Importantly, methods used in schools etc didn't seem to work for these children so she felt atypical autism and PPD-NOS were unhelpful terms. Elizabeth Newson felt that it was therefore important to give them a separate label, so they could be managed better.

At the time, Dr Lorna Wing felt that many of the features of PDA could all be seen in autistic individuals and felt there didn't need to be a distinction and that this was all part of autism. Elizabeth wanted the distinction because she felt to treat a child with PDA as though he had Asperger's was not helpful. That is why the two boxes - a child with Asperger's is more likely to: etc and A child with PDA is more likely to: etc

Autism and Asperger's appear within the categories of Pervasive developmental disorders, as do Atypical autism and PDD - NOS (Pervasive developmental Disorder-Not otherwise specified), the whole category of Pervasive developmental disorders, at least in the UK, is now loosely referred to as 'autism spectrum disorders' and has become synonymous with them as an umbrella category. This has been referred to in the UK's National Autism Plan for children.

In this context prolonged debate about whether PDA is a syndrome within the family of PDD's or a subgroup of what has become an umbrella term of ASD becomes rather distracting. Instead we should be constantly focussed on the true purpose of diagnosis: to better understand and make sense of individuals and to use that understanding to help us formulate more effective forms of intervention and provision. Phil Christie from his article in GAP (Good Autism Practice) The distinctive clinical and educational needs of children with Pathological demand avoidance syndrome.

Margo



buryuntime
Veteran
Veteran

User avatar

Joined: 6 Dec 2008
Age: 82
Gender: Female
Posts: 3,662

23 Oct 2009, 7:41 pm

Thanks, it makes a bit more sense now.



Callista
Veteran
Veteran

User avatar

Joined: 3 Feb 2006
Age: 37
Gender: Female
Posts: 10,775
Location: Ohio, USA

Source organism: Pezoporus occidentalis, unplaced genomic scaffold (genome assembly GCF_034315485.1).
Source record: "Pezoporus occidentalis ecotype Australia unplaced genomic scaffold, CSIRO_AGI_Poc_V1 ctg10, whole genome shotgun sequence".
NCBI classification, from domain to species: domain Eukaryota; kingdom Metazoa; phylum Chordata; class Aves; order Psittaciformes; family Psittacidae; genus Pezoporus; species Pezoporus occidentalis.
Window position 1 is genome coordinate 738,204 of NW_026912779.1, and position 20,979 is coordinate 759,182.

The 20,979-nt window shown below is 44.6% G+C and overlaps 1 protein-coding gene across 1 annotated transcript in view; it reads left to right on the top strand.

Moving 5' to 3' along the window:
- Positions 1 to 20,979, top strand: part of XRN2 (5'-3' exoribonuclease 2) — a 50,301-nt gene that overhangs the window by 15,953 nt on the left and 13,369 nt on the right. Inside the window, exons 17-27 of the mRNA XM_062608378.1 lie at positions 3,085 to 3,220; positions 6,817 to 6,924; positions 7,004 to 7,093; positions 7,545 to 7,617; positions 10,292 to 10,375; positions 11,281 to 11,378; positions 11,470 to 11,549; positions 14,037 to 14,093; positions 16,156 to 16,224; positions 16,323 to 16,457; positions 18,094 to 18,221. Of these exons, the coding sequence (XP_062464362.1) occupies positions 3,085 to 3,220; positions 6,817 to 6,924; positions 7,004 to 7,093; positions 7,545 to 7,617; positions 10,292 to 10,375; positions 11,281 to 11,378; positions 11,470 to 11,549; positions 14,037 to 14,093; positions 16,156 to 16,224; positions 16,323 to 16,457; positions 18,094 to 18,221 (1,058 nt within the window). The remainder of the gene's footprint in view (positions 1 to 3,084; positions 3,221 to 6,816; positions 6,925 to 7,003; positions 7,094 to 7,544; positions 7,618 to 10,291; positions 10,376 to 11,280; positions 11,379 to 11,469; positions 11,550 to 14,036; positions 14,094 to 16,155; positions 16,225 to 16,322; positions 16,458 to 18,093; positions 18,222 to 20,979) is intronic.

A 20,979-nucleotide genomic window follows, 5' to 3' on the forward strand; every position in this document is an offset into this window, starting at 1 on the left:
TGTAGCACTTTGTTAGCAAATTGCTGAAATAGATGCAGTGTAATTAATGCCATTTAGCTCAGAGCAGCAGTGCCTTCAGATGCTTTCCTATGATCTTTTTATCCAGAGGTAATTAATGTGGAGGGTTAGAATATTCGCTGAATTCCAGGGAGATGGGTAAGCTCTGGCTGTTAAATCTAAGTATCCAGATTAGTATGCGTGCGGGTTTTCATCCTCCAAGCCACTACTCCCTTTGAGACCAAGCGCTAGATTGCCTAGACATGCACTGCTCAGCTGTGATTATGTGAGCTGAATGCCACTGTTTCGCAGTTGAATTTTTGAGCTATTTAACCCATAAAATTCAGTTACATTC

23 Oct 2009, 7:59 pm

Sooo... more like ADHD:ADHD(Inattentive)::Asperger's:PDA?


_________________
Reports from a Resident Alien:
http://chaoticidealism.livejournal.com

Autism Memorial:
http://autism-memorial.livejournal.com


Danielismyname
Veteran
Veteran

User avatar

Joined: 2 Apr 2007
Age: 39
Gender: Male
Posts: 8,565

23 Oct 2009, 9:45 pm

http://www.pdacontact.org.uk/frames/ind ... eria.shtml

Some better comparisons of children with AD/AS and PDA.



poopylungstuffing
Veteran
Veteran

User avatar

Joined: 8 Mar 2007
Age: 45
Gender: Female
Posts: 6,714
Location: Snapdragon Ridge

23 Oct 2009, 9:47 pm

wow! this might be my partner Flakey!! 8O



Only_an_egg
Tufted Titmouse
Tufted Titmouse

User avatar

Joined: 18 Oct 2009
Age: 68
Gender: Female
Posts: 28

27 Oct 2009, 1:12 am

Pathological Demand Avoidance Syndrom – Wow! This sounds like my father. I think. Maybe.

Where are the adults?

What does an adult PDA-sufferer look like?

Are adults likely to have become more subtle about things? I mean, the manipulative part would eventually outweigh the tantrum part, or else the manipulative stuff wouldn’t work.

I know my dad had my mother doing all the work while he had allergies and problems with his eyes and other excuses (despite his being, supposedly “brilliant” intellectually) throughout their marriage, that made absolutely everything her province to take care of.

But he didn’t have a flambouyant style. My mother thought of it as maddeningly passive-aggressive.

After she left, he lived alone, and mostly got friends and organizations to do things for him in his status as senior citizen. He explained to me a couple of times that if he were to get too close with a potential female companion she might want him to" vaccum her carpet, or carry heavy things” so he steered clear of women for those reasons.